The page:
Rebecca Marsh has today taken up the role of Ombudsman at The Property Ombudsman, taking over from her predecessor Katrine Sporle CBE, whose five-year contract came to an end last Friday.
Marsh was previously chief ombudsman at the Legal Ombudsman and was also the deputy ombudsman and executive director of operations and investigations at the Parliamentary and Health Service Ombudsman.
She brings an extensive range of senior level experience and understanding of complaint handling and investigation spanning 17 years, and so how is she planning to use her new role to influence stakeholders and raise standards in the property industry?
To help us understand more about her vision, Marsh has taken time out of her busy schedule to talk exclusively to Property Industry Eye about the new new role she starts today.
How will your previous experience help you in your new role at TPO?
Professionally, I am an Ombudsman – but the largest area of complaint at the Legal Ombudsman, my previous organisation, was in conveyancing and property related matters, especially leasehold, so I have real insight into issues in the sector. The issues and challenges the sector faces are sufficiently well known to me and what actually enticed me to the role in the first place.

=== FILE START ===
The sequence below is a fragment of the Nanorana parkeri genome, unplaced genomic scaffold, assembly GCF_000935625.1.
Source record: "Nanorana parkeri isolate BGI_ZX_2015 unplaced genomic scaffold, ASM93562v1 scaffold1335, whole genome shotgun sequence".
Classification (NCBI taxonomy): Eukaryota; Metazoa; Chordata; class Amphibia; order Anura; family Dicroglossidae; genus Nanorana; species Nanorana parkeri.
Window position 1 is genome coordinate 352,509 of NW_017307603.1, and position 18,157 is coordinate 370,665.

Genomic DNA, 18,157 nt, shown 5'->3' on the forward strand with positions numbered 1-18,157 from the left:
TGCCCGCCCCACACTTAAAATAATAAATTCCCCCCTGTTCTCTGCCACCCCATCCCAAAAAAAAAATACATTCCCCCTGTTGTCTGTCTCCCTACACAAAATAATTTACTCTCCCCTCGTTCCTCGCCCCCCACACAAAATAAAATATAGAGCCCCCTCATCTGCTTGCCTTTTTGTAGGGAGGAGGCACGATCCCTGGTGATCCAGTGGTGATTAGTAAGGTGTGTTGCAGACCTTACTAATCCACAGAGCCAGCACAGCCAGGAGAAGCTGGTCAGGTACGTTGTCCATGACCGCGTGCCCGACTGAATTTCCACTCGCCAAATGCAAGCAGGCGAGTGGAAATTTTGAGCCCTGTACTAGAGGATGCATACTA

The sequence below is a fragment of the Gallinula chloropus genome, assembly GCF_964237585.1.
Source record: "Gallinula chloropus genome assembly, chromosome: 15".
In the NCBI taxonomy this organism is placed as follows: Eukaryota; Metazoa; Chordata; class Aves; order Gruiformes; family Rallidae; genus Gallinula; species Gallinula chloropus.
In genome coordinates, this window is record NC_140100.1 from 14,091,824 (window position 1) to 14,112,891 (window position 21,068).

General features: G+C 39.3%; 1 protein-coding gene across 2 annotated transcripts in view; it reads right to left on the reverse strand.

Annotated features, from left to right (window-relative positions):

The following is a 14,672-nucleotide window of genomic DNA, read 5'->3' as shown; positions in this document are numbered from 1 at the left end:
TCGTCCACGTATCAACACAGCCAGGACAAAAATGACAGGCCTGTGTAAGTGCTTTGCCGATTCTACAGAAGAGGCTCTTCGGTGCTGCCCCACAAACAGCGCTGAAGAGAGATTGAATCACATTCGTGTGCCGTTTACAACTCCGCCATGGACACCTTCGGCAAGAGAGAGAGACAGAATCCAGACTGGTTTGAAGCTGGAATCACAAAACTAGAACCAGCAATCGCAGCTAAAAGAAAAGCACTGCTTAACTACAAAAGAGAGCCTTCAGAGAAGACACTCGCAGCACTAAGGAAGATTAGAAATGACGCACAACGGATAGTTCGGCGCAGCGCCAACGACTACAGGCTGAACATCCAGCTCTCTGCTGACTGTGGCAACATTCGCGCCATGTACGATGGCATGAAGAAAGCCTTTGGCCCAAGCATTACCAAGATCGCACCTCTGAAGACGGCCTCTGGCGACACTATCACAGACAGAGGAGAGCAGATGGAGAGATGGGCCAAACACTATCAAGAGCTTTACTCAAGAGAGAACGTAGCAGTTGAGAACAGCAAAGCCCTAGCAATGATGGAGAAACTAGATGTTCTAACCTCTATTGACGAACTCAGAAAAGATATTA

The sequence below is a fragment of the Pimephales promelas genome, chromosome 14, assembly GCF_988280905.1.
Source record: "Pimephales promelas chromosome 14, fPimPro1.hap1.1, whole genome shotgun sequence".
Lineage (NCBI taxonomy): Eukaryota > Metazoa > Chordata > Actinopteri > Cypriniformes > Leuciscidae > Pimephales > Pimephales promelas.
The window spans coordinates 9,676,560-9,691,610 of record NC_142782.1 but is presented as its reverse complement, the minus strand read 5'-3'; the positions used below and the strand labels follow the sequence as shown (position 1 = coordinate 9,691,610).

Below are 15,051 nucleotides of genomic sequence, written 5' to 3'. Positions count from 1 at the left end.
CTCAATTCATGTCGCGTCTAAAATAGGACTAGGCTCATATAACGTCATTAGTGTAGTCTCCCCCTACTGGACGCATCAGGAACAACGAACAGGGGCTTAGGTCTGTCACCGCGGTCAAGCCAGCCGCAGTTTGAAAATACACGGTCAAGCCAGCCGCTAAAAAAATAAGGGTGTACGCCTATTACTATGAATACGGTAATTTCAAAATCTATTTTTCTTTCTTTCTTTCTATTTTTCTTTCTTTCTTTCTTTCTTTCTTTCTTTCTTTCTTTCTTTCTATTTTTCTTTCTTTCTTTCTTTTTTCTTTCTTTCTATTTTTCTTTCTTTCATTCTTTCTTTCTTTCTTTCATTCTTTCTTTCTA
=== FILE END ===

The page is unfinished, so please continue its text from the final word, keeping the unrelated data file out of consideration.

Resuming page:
Whilst my key strength is driving sector improvement, over my career I have run successful commercial organisations, worked in local government – indeed on strategic planning issues and economic development – and in regulation, so the landscape is familiar to me from so many perspectives.
On a personal level, at various times in my life I have been a tenant, a landlord, purchased property with residential leasehold management and naturally bought and sold houses on numerous occasions – indeed I am currently selling my parents’ home for them!
With my wider experience and the standards and regulation agenda that flows from ROPA, I am confident that I can add value, as well as a new perspective to the work that is underway.
Having previously overseen complaints against a range of industries, including the nuclear, police and health sectors, how do you think property will compare?
Property is the first unregulated sector for me, although I know that Trading Standards colleagues would remind us it is not entirely unregulated. It is not the first commercial sector, nor indeed the first professional sector I have worked in though; nuclear and legal services are both profit driven, not state or public services.
Working in heavily regulated sectors, you can see the commercial advantages of effective regulation and redress in both confidence and competitive fairness, as well as the difficulties when they are not effective, outcome focussed or driven by risk.
The property sector has professional people in it who operate in accordance with standards and good practice. I suspect it will be the divide with those that do not that creates a less than level competitive playing field for agents that will be notable.
With more sales and letting agent branches than ever before now signed up to redress schemes, how has the TPO adapted to ensure agents are able to access the service and have their disputes resolved?